Director returns with his 101st film
After making a series of films that were “replicas of Hollywood films” in the 1960s, director Im Kwon-taek set one solid goal in his mind.
“The films I made in the 1960s were solely created for box-office profits and audience appeal,” Im told The Korea Herald on Monday. “But I wanted to get away from that American style and make Korean films that can be only made through a Korean person.”
So he did. His works in the past three decades ― notably, “The Surrogate Woman” (1986), “Seopyeonje” (1993), “Chunhyang” (2000), “Painted Fire” (2002) and “Beyond the Years” (2007) ― share an original and poignant display of traditional Korean sentiment and culture.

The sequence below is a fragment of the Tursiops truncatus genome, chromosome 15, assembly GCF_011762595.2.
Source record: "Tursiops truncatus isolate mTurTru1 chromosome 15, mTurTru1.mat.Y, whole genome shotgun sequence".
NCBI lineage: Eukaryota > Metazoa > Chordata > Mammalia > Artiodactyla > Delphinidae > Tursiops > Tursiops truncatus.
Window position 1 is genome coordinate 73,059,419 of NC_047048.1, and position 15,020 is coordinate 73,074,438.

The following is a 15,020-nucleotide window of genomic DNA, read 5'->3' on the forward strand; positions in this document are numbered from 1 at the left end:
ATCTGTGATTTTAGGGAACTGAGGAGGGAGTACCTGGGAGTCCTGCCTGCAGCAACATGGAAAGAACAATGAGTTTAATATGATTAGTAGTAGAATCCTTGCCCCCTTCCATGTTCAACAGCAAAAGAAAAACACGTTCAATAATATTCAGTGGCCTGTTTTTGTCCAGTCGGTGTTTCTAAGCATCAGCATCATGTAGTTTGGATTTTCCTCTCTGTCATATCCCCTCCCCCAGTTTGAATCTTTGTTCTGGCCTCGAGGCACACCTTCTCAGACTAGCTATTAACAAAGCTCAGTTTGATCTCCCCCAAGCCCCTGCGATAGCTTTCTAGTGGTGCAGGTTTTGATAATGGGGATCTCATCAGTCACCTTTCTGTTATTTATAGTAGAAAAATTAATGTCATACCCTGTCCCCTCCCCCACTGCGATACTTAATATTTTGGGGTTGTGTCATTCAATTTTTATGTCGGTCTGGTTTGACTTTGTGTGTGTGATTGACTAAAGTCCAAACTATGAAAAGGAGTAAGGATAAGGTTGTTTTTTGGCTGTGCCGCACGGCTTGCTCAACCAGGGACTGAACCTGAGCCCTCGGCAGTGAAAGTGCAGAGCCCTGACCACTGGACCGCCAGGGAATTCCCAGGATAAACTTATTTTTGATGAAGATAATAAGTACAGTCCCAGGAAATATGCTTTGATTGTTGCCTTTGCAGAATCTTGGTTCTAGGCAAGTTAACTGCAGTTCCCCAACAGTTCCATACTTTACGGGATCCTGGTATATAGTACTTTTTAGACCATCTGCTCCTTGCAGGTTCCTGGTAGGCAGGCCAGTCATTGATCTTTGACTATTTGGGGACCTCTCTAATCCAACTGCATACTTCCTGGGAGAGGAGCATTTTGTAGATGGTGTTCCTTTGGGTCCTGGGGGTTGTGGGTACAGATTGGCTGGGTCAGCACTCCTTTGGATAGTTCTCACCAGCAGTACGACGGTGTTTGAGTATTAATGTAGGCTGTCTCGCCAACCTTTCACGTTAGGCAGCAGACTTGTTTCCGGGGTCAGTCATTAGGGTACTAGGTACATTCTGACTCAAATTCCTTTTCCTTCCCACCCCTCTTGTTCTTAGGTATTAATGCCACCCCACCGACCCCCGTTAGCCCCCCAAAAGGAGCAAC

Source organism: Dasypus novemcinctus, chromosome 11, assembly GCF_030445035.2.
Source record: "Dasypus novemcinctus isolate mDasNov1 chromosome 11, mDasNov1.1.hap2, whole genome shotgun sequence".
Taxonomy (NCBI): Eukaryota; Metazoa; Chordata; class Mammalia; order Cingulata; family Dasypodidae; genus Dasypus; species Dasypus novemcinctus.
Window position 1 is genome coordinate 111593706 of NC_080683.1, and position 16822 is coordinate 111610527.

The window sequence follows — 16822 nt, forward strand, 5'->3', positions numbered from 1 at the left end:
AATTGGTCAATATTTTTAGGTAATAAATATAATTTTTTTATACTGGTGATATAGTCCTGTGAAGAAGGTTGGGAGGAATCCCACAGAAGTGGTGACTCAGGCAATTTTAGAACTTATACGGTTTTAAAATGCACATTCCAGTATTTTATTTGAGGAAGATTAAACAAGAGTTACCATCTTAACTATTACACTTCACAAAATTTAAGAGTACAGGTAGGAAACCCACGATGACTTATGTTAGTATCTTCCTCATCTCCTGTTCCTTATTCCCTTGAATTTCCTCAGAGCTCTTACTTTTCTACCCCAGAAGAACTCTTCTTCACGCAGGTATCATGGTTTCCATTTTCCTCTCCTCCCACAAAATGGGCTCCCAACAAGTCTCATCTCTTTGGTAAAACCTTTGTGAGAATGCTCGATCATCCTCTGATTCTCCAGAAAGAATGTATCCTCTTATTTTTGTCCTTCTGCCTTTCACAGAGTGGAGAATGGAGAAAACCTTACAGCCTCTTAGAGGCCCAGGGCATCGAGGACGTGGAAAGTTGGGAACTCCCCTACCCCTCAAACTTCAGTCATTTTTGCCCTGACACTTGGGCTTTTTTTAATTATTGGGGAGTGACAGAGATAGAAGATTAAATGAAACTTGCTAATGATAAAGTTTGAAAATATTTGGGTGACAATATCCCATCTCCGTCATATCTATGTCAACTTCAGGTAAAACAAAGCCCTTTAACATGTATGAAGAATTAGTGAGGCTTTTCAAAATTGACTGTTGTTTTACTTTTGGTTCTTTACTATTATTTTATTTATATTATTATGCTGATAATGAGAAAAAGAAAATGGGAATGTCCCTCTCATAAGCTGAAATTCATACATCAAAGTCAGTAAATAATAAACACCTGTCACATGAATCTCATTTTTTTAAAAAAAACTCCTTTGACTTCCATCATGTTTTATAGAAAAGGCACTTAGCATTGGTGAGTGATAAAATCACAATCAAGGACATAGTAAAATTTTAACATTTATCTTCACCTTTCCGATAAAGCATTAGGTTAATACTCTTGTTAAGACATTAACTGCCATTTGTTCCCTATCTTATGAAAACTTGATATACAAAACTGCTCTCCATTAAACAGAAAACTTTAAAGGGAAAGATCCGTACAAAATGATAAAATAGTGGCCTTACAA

His 101th film, which will be released on Thursday, is no exception in that sense. It keeps to Korean culture and tradition, featuring a group of people who try to regain the status of and preserve “hanji,” Korea’s traditional mulberry paper.